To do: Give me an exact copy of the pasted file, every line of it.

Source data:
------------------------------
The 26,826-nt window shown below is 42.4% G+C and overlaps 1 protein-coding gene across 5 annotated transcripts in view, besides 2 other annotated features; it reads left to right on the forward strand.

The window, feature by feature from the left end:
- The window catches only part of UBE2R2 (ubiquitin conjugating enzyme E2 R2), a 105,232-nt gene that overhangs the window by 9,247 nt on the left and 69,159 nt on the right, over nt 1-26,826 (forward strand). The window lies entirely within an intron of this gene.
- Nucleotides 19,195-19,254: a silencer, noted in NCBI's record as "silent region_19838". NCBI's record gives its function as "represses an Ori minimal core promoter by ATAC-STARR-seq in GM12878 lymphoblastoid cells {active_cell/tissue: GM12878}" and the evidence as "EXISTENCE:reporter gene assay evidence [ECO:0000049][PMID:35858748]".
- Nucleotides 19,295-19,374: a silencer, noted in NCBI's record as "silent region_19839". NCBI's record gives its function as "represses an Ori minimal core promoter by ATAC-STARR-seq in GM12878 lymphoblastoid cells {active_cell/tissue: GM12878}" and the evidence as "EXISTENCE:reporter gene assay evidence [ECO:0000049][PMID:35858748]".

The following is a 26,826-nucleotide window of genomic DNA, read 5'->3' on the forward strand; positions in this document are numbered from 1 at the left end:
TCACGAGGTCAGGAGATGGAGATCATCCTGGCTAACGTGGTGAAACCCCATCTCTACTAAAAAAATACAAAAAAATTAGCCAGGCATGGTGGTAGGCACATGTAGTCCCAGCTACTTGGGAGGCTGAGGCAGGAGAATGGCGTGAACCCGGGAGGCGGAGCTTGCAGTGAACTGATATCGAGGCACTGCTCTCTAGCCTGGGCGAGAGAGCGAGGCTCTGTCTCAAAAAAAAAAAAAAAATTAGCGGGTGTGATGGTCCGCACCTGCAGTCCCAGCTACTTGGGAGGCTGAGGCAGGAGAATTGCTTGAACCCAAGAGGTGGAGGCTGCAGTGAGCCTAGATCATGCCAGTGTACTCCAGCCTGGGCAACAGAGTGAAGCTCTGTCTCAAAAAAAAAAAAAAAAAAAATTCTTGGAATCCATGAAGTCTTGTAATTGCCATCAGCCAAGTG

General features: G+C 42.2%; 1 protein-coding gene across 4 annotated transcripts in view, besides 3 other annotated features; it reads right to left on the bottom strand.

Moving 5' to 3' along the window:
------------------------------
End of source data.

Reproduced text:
The 26,826-nt window shown below is 42.4% G+C and overlaps 1 protein-coding gene across 5 annotated transcripts in view, besides 2 other annotated features; it reads left to right on the forward strand.

The window, feature by feature from the left end:
- The window catches only part of UBE2R2 (ubiquitin conjugating enzyme E2 R2), a 105,232-nt gene that overhangs the window by 9,247 nt on the left and 69,159 nt on the right, over nt 1-26,826 (forward strand). The window lies entirely within an intron of this gene.
- Nucleotides 19,195-19,254: a silencer, noted in NCBI's record as "silent region_19838". NCBI's record gives its function as "represses an Ori minimal core promoter by ATAC-STARR-seq in GM12878 lymphoblastoid cells {active_cell/tissue: GM12878}" and the evidence as "EXISTENCE:reporter gene assay evidence [ECO:0000049][PMID:35858748]".
- Nucleotides 19,295-19,374: a silencer, noted in NCBI's record as "silent region_19839". NCBI's record gives its function as "represses an Ori minimal core promoter by ATAC-STARR-seq in GM12878 lymphoblastoid cells {active_cell/tissue: GM12878}" and the evidence as "EXISTENCE:reporter gene assay evidence [ECO:0000049][PMID:35858748]".

The following is a 26,826-nucleotide window of genomic DNA, read 5'->3' on the forward strand; positions in this document are numbered from 1 at the left end:
TCACGAGGTCAGGAGATGGAGATCATCCTGGCTAACGTGGTGAAACCCCATCTCTACTAAAAAAATACAAAAAAATTAGCCAGGCATGGTGGTAGGCACATGTAGTCCCAGCTACTTGGGAGGCTGAGGCAGGAGAATGGCGTGAACCCGGGAGGCGGAGCTTGCAGTGAACTGATATCGAGGCACTGCTCTCTAGCCTGGGCGAGAGAGCGAGGCTCTGTCTCAAAAAAAAAAAAAAAATTAGCGGGTGTGATGGTCCGCACCTGCAGTCCCAGCTACTTGGGAGGCTGAGGCAGGAGAATTGCTTGAACCCAAGAGGTGGAGGCTGCAGTGAGCCTAGATCATGCCAGTGTACTCCAGCCTGGGCAACAGAGTGAAGCTCTGTCTCAAAAAAAAAAAAAAAAAAAATTCTTGGAATCCATGAAGTCTTGTAATTGCCATCAGCCAAGTG

General features: G+C 42.2%; 1 protein-coding gene across 4 annotated transcripts in view, besides 3 other annotated features; it reads right to left on the bottom strand.

Moving 5' to 3' along the window: